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Wednesday, April 2, 2008

Jens Lekman @ The Pabst Theater

March 29, 2008

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LikeJonathan Richman, Jens Lekman is a doeeyed and baritonevoiced songwriter who travels the world singing simple, unaffected songs about universal experiences. And like Richman, he writes some of the purest, most genuine music ever recorded.

But where Richman relies on just a primitive guitardrum setup to share his vision in concert, Lekman aims for something grander. For his latest tour, he’s recruited a quintet of musicians, including a violinist and cellist, whose swooning strings caress his more intimate songs and aggrandize his zippier, poppier ones. With a little assistance from a laptop, Lekman’s arrangements can conjure anything from classic soul to disco to calypso. Jonathan Richman’s music only sounds this fully realized in Jonathan Richman’s head.

Although almost all of Lekman’s songs are mundane and autobiographical—they’re inspired by cab rides, long walks and fleeting crushes—most work as parables. On one of his finest numbers, “Opposite of Hallelujah,” the perpetually subjugated singer channels both Holden Caulfield and Charlie Brown when he attempts to explain the cold world to his little sister during a stroll on the beach: “I picked up a seashell to illustrate my homelessness, but a crab crawled out of it, making it useless.” The account of a dejected romantic failing to describe his melancholy to an uncorrupted kin stings, but the arrangement is upbeat, the melody infectious and comforting. It’s a feel good song about feeling bad.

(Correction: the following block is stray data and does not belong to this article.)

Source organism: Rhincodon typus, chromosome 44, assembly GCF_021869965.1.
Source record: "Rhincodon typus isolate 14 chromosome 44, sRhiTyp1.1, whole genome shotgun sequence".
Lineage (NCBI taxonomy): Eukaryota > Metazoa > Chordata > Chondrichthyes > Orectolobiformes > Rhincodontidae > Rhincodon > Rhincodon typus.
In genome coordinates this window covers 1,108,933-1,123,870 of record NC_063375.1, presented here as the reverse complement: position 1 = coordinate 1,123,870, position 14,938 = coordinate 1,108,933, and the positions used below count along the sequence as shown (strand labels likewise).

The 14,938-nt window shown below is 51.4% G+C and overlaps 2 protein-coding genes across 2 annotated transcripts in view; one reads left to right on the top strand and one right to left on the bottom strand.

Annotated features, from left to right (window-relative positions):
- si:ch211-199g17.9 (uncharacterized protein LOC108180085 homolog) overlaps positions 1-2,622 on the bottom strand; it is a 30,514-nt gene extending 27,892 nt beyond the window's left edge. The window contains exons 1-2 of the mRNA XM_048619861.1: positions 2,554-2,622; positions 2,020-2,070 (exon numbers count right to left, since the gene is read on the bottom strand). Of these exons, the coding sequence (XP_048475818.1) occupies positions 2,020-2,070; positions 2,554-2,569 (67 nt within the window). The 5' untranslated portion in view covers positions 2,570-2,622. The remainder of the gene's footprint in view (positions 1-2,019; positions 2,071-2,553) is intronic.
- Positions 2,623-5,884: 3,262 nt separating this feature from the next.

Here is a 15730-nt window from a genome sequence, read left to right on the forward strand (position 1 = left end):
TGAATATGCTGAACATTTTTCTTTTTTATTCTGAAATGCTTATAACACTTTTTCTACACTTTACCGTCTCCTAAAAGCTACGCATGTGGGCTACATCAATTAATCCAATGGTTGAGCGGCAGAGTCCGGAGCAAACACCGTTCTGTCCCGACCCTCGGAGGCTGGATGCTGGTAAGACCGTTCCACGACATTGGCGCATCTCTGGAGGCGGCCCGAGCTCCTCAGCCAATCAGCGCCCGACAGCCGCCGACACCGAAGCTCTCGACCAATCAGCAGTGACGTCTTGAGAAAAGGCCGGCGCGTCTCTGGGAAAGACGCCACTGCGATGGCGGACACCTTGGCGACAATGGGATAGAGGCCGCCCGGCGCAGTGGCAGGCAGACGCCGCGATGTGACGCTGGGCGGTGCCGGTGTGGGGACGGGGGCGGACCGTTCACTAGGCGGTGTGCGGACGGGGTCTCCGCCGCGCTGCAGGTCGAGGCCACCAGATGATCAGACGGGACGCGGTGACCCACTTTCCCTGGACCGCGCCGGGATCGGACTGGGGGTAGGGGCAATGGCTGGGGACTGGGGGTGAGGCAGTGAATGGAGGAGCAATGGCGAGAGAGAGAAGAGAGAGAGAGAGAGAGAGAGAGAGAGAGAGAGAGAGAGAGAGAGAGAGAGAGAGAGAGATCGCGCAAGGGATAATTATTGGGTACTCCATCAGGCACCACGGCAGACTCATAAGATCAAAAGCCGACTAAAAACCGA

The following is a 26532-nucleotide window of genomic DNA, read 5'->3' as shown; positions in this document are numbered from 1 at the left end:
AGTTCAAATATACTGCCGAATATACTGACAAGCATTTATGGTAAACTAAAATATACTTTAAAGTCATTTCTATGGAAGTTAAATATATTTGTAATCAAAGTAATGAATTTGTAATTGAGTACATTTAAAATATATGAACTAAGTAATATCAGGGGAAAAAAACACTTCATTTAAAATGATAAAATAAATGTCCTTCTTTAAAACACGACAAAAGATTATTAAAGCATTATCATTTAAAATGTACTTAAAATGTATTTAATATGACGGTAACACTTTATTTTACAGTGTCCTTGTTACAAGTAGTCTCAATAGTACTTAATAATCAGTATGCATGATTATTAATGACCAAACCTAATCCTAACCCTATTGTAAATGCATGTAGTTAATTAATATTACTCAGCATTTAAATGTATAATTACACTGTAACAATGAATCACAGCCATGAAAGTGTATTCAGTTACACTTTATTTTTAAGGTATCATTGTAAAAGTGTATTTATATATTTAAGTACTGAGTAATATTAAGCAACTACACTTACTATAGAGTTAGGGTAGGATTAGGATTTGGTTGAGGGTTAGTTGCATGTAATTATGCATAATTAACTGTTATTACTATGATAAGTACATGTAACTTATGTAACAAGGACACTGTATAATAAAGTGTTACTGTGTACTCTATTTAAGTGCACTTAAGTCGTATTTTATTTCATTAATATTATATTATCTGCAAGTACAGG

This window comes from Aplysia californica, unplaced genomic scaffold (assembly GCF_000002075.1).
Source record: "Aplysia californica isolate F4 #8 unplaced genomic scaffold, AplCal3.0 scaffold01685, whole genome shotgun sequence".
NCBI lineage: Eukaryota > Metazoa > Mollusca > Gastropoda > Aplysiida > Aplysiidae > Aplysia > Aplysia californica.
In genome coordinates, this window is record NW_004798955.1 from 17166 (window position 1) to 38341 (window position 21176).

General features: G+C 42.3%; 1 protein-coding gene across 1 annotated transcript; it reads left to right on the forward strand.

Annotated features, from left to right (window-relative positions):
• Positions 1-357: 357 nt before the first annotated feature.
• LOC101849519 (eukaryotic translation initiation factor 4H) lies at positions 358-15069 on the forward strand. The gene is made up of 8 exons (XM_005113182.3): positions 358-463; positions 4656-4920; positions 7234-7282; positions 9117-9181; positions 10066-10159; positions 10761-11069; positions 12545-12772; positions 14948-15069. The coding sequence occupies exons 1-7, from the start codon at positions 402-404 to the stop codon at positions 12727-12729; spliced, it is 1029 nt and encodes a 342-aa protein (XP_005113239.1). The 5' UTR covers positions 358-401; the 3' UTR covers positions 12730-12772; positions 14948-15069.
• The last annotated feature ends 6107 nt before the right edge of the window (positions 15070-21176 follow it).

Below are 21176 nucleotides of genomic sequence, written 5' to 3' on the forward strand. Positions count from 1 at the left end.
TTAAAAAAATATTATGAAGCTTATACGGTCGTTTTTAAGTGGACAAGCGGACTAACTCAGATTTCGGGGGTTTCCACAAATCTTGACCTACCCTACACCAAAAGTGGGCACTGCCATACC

In a clever nod to one of his more prevalent musical muses, Motown, Lekman’s jaunty run-through of “Opposite of Hallelujah” Saturday night gave way to a sudden, pre-recorded excerpt of the rhythmically similar 1970 soul hit “Give Me Just a Little More Time.” Hearing the track’s familiar, impassioned chorus, Lekman’s face lit up like a child, and he began clapping, dancing and pantomiming along, eliciting loud hoots from the crowd. Even this staged antic rang with sincerity: The beaming Lekman looked every bit as surprised and elated by the switch as the audience.